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INDIANAPOLIS (AP) — Leigh Diffey has been stereotyped as the speed guy at NBC Sports. He is the lead announcer for this weekend’s Indianapolis 500 and most of his network assignments involve sports that go fast.

His next gig has Diffey covering the fastest athletes in the world. The 50-year-old Australian has been named play-by-play announcer of NBC Olympics’ track and field coverage for the upcoming Tokyo Olympics.

Diffey takes over for Tom Hammond, who had called Olympic athletics for the network from 1992 through 2016.

“They don’t label me as the racing guy or the speed guy, but I am,” Diffey told The Associated Press on Tuesday. “Anything that has to do with racing, I do, and I love that.”

The Tokyo Games will be the fourth Olympics assignment for Diffey, who called bobsled, skeleton, and luge at Sochi and PyeongChang, then picked up rowing in 2016 in Rio. Diffey has also called track and field events for NBC Sports since 2013 that have included the 2019 World Athletics Championships and U.S. nationals.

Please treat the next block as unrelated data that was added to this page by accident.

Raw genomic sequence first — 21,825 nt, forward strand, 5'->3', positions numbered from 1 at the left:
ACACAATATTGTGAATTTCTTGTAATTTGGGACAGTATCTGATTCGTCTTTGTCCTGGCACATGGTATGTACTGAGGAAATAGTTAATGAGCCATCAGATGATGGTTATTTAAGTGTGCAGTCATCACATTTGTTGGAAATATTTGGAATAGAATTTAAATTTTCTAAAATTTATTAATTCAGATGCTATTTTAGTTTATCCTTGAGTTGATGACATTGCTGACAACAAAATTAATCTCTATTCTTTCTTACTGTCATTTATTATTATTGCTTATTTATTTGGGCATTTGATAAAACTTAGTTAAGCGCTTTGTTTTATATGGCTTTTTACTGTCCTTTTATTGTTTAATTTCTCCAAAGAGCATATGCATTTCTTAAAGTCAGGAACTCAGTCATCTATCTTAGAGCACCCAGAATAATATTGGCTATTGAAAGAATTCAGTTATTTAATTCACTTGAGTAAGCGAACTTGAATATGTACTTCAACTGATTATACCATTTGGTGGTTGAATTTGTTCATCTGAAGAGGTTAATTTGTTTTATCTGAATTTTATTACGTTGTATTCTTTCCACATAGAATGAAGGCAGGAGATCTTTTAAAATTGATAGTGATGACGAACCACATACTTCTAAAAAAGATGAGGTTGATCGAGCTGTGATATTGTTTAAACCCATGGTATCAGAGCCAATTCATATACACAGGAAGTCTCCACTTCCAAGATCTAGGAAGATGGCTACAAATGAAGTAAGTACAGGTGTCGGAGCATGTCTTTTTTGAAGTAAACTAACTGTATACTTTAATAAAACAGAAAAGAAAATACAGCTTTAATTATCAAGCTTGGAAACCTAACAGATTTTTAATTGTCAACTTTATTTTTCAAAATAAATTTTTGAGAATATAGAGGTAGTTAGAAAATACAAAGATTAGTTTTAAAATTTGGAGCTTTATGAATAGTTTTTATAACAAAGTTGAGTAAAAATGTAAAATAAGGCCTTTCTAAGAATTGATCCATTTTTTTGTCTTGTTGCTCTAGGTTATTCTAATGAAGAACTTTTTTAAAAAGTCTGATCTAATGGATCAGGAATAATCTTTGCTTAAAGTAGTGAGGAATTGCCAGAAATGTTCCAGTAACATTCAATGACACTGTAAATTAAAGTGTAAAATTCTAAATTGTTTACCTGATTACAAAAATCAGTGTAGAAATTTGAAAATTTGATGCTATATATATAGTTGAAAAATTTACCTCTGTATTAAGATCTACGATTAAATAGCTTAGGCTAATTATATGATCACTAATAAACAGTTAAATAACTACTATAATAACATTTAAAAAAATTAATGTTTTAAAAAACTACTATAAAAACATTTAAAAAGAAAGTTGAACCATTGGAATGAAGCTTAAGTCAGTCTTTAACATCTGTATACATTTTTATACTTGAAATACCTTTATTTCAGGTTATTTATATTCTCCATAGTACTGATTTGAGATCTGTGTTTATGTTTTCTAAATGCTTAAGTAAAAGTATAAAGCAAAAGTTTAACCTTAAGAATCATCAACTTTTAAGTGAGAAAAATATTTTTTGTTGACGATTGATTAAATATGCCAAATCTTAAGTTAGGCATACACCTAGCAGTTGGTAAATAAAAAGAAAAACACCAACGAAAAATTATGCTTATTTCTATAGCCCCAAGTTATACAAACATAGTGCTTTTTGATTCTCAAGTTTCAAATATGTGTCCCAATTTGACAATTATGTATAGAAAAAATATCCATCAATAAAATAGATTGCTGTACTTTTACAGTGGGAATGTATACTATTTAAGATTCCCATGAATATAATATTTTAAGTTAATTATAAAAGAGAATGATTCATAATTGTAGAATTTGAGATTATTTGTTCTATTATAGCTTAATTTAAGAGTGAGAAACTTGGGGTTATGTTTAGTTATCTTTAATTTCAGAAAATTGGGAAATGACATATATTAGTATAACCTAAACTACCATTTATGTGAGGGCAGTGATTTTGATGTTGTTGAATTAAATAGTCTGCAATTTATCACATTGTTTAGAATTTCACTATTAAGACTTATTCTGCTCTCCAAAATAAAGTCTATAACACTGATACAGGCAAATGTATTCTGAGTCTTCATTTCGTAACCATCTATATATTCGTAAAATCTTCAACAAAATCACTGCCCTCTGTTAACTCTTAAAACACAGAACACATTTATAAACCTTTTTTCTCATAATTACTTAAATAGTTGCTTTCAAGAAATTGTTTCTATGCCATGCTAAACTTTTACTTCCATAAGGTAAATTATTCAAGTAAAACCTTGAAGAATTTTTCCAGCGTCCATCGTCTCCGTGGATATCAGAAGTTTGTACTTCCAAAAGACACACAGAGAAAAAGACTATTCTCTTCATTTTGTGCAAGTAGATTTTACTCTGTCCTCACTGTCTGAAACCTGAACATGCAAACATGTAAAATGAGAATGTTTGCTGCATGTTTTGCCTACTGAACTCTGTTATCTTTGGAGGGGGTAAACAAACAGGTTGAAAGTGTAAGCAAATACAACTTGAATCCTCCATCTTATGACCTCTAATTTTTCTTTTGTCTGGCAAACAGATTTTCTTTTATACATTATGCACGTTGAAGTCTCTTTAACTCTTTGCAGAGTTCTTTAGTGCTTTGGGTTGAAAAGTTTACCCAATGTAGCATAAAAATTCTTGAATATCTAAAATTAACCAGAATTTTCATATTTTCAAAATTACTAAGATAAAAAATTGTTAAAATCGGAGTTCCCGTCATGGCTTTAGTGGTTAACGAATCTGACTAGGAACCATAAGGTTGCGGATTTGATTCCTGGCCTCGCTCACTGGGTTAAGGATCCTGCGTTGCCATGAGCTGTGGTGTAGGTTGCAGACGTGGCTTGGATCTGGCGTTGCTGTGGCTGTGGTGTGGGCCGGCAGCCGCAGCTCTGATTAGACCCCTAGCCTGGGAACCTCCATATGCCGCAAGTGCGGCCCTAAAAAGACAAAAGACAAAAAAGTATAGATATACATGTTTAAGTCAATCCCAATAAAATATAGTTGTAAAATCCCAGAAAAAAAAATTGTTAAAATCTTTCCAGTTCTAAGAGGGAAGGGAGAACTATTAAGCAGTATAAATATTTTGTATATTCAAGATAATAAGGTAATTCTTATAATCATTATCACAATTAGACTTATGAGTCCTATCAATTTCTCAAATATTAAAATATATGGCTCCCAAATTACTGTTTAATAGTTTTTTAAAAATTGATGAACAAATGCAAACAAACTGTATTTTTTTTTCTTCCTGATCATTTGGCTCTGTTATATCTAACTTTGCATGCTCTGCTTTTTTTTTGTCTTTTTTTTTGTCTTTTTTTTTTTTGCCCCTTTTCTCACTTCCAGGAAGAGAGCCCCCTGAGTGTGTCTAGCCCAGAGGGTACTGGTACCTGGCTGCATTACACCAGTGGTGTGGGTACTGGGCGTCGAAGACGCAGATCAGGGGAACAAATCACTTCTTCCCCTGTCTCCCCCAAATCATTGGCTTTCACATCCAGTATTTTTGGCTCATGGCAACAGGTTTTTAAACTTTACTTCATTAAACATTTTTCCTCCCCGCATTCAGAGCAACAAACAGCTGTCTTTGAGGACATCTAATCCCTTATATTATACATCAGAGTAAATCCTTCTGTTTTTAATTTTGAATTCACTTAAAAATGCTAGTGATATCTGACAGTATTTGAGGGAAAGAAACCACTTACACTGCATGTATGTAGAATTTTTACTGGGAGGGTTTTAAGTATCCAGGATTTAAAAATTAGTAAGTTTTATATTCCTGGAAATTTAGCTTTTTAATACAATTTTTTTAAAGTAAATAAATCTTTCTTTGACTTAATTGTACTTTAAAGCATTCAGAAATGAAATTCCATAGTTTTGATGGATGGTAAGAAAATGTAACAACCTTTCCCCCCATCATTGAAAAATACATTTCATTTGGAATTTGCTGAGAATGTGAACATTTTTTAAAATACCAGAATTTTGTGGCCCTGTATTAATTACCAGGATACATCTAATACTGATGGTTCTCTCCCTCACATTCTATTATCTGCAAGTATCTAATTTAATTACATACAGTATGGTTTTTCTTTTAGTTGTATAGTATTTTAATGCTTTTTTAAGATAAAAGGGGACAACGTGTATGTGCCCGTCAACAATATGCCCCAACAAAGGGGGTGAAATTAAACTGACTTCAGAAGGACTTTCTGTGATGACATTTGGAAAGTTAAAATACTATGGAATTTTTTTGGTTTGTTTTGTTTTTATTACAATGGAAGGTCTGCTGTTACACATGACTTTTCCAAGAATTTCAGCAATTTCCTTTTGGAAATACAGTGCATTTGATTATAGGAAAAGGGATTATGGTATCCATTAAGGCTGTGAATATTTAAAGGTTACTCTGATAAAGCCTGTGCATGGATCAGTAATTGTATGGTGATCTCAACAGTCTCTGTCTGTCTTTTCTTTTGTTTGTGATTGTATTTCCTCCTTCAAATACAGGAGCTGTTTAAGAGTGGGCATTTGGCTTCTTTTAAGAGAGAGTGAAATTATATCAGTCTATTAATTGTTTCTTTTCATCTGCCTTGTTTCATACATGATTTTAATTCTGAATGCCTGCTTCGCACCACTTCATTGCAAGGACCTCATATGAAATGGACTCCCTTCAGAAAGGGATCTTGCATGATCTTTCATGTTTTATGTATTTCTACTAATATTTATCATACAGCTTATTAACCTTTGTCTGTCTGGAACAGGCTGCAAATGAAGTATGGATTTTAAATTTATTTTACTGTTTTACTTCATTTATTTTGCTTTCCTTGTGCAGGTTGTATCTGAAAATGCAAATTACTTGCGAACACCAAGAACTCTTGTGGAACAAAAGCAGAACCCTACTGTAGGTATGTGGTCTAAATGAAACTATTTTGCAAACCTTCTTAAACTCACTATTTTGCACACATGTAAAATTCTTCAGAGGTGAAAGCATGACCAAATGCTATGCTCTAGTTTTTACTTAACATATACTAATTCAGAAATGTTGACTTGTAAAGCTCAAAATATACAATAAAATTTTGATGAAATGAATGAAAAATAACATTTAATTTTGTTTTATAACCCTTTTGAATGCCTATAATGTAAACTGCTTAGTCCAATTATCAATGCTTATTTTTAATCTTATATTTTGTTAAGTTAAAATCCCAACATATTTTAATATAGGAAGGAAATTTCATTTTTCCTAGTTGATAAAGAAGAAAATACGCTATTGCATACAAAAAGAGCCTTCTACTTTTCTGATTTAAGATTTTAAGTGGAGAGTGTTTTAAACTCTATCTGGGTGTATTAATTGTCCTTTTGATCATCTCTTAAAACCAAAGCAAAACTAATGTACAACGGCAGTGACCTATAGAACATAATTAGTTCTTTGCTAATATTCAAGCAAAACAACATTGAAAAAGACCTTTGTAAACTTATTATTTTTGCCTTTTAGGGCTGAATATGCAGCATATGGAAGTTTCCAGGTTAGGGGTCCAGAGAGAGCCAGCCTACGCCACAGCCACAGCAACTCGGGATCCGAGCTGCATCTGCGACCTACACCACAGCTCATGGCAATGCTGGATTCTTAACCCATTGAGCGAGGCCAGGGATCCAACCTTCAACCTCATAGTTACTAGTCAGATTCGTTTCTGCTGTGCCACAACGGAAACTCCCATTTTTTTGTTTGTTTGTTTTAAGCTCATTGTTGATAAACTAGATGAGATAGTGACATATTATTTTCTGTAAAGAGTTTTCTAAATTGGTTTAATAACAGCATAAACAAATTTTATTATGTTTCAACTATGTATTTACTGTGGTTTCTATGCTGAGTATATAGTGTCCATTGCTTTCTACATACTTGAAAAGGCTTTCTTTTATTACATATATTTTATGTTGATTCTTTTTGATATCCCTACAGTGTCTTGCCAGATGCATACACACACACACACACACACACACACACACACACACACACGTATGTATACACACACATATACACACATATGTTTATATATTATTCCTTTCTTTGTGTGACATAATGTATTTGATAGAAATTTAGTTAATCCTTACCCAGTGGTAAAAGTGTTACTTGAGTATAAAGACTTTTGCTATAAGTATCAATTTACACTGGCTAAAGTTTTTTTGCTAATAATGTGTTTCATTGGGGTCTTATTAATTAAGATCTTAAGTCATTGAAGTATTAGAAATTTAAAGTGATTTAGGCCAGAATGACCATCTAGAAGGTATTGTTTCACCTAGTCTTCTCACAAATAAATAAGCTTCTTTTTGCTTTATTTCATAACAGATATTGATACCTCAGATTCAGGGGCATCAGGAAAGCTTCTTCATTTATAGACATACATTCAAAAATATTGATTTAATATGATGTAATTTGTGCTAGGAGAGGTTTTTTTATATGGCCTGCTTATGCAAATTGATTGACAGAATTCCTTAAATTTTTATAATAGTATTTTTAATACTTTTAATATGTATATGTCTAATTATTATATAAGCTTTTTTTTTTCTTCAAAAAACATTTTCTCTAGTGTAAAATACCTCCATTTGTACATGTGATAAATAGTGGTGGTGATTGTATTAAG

His full-time job with the network is the motorsports beat and Diffey does play-by-play for IndyCar, IMSA sports cars, MotoGP and Supercross. The Indy 500 on Sunday will be Diffey’s third with NBC Sports, which is in the final year of a three-year contract with IndyCar.

Coverage of athletics is among the most popular Olympic programming for NBC, which received a boost the last three Olympics from Usain Bolt, one of the greatest sprinters of all-time.

Diffey is predicting a breakout Olympics for the United States team, which he believes “has such a great chance of maybe being the best team since the Carl Lewis and Michael Johnson era.”

He may treat his new Olympic spotlight much as he does IndyCar and the Indianapolis 500, the race Diffey spends nearly two weeks immersing himself in as he studies the 33 cars in the field.

“I love the excitement of who does what when, who succeeds, who fails, who is the surprise story?” Diffey said. “We’ve had it already this month of May at Indy and it happens in track and field as well. I just love the correlation.”


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